How long Paphiopedilum flowers last
The Venus slipper or Paphiopedilum is a genus of orchid with over 90 different species.
This special orchid grows across the Bismarck Islands, the Solomon Islands, New Guinea, southern China, the Indian Subcontinent, and Southeast Asia.
Unfortunately, Venus slippers are quite rare. Their beauty and inimitability make them prone to poaching.
If you own a Paphiopedilum, the flower shape is very different compared to other orchid species.
The plant has evolved to utilizes an insect’s ability’s to help with pollination by using a very clever tactic. The labellum features a distinct pouch that can entrap insects for a short period. Once trapped the insects can then only exit from the staminode, being forced to leave behind their pollen as they do so.
Paphiopedilum orchids will bloom for 6 to 8 weeks, which is quite a long time to enjoy the flowers on this indoor plant.
How long Oncidium flowers last
If your orchid is an Oncidium or Onc., then it’s one of 330 species that grow natively in Florida, the West Indies, Mexico, Central America, and South America.
Known as the golden shower orchid or the dancing-lady orchid, the Oncidium produces tiny flowers on its racemes. A raceme is an unbranched inflorescence that grows on the pseudobulbs of Oncidium orchids.
The flowers might not be the most appealing of the many orchids available, as the hue is brownish, yellowish, or reddish, but it is still a popular houseplant as it gives contrast to other orchids and flowering houseplants. A few species do grow prettier flowers in colors like pink or white with traces of red though it is less common to see these in homes.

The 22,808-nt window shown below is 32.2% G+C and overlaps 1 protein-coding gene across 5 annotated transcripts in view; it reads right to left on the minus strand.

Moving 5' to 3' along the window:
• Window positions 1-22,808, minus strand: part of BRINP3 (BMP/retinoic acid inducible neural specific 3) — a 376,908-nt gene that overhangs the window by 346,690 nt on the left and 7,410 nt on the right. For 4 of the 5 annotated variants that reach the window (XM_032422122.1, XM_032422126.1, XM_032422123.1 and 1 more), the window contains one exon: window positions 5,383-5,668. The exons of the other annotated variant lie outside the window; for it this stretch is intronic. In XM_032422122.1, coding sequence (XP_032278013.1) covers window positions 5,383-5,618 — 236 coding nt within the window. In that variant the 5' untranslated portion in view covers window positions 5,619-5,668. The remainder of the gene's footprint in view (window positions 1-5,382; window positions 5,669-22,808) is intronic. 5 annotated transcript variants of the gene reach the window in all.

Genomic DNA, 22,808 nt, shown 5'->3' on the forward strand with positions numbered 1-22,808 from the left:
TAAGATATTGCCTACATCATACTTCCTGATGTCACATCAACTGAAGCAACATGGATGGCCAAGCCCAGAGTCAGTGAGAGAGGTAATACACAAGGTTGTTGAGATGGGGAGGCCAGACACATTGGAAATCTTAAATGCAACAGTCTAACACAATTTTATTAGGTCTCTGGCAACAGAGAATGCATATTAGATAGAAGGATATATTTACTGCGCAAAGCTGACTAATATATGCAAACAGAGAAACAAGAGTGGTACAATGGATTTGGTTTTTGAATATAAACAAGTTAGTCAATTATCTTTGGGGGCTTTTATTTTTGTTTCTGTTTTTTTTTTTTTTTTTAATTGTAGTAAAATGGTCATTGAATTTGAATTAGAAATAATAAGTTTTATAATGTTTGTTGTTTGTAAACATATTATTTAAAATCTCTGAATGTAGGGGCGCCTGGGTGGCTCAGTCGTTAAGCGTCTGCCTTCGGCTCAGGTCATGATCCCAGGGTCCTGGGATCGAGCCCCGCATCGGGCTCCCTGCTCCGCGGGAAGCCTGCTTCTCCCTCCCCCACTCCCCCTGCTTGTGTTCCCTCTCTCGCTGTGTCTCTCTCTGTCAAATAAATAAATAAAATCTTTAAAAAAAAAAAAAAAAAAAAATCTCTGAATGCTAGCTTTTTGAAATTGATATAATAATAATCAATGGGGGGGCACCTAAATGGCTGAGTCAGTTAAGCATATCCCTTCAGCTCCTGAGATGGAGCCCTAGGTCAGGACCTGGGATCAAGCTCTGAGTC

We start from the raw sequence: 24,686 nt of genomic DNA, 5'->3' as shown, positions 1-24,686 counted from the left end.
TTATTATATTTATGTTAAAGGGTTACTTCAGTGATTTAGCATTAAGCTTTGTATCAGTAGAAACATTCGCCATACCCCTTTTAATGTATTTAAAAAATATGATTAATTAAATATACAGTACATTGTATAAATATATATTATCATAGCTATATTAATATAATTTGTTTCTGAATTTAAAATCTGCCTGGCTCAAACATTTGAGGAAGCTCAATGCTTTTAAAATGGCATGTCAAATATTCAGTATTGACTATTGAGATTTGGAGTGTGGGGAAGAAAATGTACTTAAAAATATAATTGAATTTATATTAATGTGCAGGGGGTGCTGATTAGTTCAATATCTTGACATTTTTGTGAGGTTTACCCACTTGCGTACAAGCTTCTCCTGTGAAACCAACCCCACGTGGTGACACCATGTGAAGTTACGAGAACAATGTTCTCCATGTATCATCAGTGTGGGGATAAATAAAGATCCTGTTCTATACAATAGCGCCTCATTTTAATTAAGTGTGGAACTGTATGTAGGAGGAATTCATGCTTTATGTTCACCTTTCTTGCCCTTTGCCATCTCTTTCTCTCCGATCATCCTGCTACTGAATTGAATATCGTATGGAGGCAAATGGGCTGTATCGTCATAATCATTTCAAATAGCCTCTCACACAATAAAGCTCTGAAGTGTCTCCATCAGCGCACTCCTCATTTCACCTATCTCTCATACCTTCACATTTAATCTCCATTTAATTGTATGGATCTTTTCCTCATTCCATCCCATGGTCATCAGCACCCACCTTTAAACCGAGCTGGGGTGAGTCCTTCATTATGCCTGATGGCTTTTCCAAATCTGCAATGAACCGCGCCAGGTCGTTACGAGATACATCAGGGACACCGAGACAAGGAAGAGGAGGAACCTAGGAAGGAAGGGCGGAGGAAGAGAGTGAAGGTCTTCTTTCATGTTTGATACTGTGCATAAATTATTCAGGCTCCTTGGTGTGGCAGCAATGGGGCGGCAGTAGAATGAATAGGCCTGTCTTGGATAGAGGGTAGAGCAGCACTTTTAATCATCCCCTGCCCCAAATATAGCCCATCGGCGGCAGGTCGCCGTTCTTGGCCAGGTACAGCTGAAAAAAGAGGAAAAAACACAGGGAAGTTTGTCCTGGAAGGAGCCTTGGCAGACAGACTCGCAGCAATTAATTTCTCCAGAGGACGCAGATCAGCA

Oncidium orchids bloom for 4 to 6 weeks.
How long Cattleya flowers last
Finally, we have the Cattleya orchids, which grow between Argentina and Costa Rica.
The flowers of a Cattleya orchid are much beloved due to the difference in shape and coloration from the labellum, or flower lip, to the lower half of the flower.
Unfortunately, you get the least amount of time to enjoy these species of orchids, as Cattleya bloom for 1 to 3 weeks only. It is worth having one in your home though especially if you grow it with another orchid genus.
How often orchids bloom
Now that you’re aware of how long you can enjoy the beauty of various orchid species when they flower, your next question will probably be, how often do orchids bloom?
Orchids are perennials. So, at the very least, you should expect your orchids to bloom annually.
Do you see flowers more than once per year? You should be proud of yourself as you have been giving your plant the ideal care it requires. You see, a happy orchid can bloom two or even more times per year.
So, if you want your orchid to bloom more than once in a 12 month period you must get its care routine correct (more on this later).
The times of year in which you’re most likely to see the beautiful blooms on an orchid will vary by species. However, for many common houseplant orchid species, blooms come to life in late winter or in early spring – between January and March.
Other common orchid houseplant species will bloom in the autumn from September onward to just prior to early winter.
How long orchid blooms last on average
So how long do orchid blooms last before the flower die and fall away from the plant?
On average orchids blooms will last from 6 – 8 weeks. Some orchid blooms last for just one week (such as Cattleya) while others can last several months (such as Phalaenopsis). There are specific care steps you can take to make indoor orchids last much longer. First identify the exact orchid species and then adjust your care routine appropriately.
For the correct care routine for your specific orchid species see the sections above.
Let’s take a look at five simple steps you can take to make your orchid blooms last longer no matter which species of orchid you own.
How to make orchid blooms last longer
Below are 5 simple steps to make your orchid blooms last longer.
5 steps to longer orchid blooms
There are five key care requirements you must observe if you want to lengthen the life of your orchid blooms.